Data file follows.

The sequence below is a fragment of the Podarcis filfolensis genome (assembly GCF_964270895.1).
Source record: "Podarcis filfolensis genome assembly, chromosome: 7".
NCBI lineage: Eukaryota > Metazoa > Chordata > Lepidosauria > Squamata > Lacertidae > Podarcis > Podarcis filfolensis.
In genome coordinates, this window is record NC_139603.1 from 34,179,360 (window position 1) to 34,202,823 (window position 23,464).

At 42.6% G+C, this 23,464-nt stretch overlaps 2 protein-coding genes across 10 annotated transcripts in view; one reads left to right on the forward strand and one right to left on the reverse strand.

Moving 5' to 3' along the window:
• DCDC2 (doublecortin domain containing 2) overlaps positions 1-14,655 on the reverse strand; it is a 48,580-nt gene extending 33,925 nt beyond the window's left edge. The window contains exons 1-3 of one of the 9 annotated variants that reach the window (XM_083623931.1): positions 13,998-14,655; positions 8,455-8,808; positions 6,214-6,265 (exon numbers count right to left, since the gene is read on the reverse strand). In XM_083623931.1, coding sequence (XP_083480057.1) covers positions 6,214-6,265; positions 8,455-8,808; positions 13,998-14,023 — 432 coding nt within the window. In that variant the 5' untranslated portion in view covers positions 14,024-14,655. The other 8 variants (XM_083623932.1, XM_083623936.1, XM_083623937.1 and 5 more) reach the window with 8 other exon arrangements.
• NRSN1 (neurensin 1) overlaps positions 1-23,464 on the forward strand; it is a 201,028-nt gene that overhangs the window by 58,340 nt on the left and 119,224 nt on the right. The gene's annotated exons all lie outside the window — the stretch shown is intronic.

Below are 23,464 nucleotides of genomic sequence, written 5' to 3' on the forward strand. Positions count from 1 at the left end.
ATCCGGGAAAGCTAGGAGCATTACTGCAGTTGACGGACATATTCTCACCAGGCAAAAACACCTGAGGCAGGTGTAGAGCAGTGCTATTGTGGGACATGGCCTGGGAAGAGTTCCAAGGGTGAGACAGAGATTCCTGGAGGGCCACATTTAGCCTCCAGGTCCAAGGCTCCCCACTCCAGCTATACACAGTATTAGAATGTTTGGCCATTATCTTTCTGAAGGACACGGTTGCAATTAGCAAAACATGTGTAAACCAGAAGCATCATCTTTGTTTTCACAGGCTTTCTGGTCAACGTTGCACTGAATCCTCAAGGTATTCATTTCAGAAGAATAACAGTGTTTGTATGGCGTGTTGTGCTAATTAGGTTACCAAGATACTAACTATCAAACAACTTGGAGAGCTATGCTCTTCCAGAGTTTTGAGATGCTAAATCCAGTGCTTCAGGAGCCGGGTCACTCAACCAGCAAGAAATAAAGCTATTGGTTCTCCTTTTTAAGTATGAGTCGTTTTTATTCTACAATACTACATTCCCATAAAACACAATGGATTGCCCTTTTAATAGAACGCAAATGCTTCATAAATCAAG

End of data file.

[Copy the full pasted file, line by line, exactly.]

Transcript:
The sequence below is a fragment of the Podarcis filfolensis genome (assembly GCF_964270895.1).
Source record: "Podarcis filfolensis genome assembly, chromosome: 7".
NCBI lineage: Eukaryota > Metazoa > Chordata > Lepidosauria > Squamata > Lacertidae > Podarcis > Podarcis filfolensis.
In genome coordinates, this window is record NC_139603.1 from 34,179,360 (window position 1) to 34,202,823 (window position 23,464).

At 42.6% G+C, this 23,464-nt stretch overlaps 2 protein-coding genes across 10 annotated transcripts in view; one reads left to right on the forward strand and one right to left on the reverse strand.

Moving 5' to 3' along the window:
• DCDC2 (doublecortin domain containing 2) overlaps positions 1-14,655 on the reverse strand; it is a 48,580-nt gene extending 33,925 nt beyond the window's left edge. The window contains exons 1-3 of one of the 9 annotated variants that reach the window (XM_083623931.1): positions 13,998-14,655; positions 8,455-8,808; positions 6,214-6,265 (exon numbers count right to left, since the gene is read on the reverse strand). In XM_083623931.1, coding sequence (XP_083480057.1) covers positions 6,214-6,265; positions 8,455-8,808; positions 13,998-14,023 — 432 coding nt within the window. In that variant the 5' untranslated portion in view covers positions 14,024-14,655. The other 8 variants (XM_083623932.1, XM_083623936.1, XM_083623937.1 and 5 more) reach the window with 8 other exon arrangements.
• NRSN1 (neurensin 1) overlaps positions 1-23,464 on the forward strand; it is a 201,028-nt gene that overhangs the window by 58,340 nt on the left and 119,224 nt on the right. The gene's annotated exons all lie outside the window — the stretch shown is intronic.

Below are 23,464 nucleotides of genomic sequence, written 5' to 3' on the forward strand. Positions count from 1 at the left end.
ATCCGGGAAAGCTAGGAGCATTACTGCAGTTGACGGACATATTCTCACCAGGCAAAAACACCTGAGGCAGGTGTAGAGCAGTGCTATTGTGGGACATGGCCTGGGAAGAGTTCCAAGGGTGAGACAGAGATTCCTGGAGGGCCACATTTAGCCTCCAGGTCCAAGGCTCCCCACTCCAGCTATACACAGTATTAGAATGTTTGGCCATTATCTTTCTGAAGGACACGGTTGCAATTAGCAAAACATGTGTAAACCAGAAGCATCATCTTTGTTTTCACAGGCTTTCTGGTCAACGTTGCACTGAATCCTCAAGGTATTCATTTCAGAAGAATAACAGTGTTTGTATGGCGTGTTGTGCTAATTAGGTTACCAAGATACTAACTATCAAACAACTTGGAGAGCTATGCTCTTCCAGAGTTTTGAGATGCTAAATCCAGTGCTTCAGGAGCCGGGTCACTCAACCAGCAAGAAATAAAGCTATTGGTTCTCCTTTTTAAGTATGAGTCGTTTTTATTCTACAATACTACATTCCCATAAAACACAATGGATTGCCCTTTTAATAGAACGCAAATGCTTCATAAATCAAG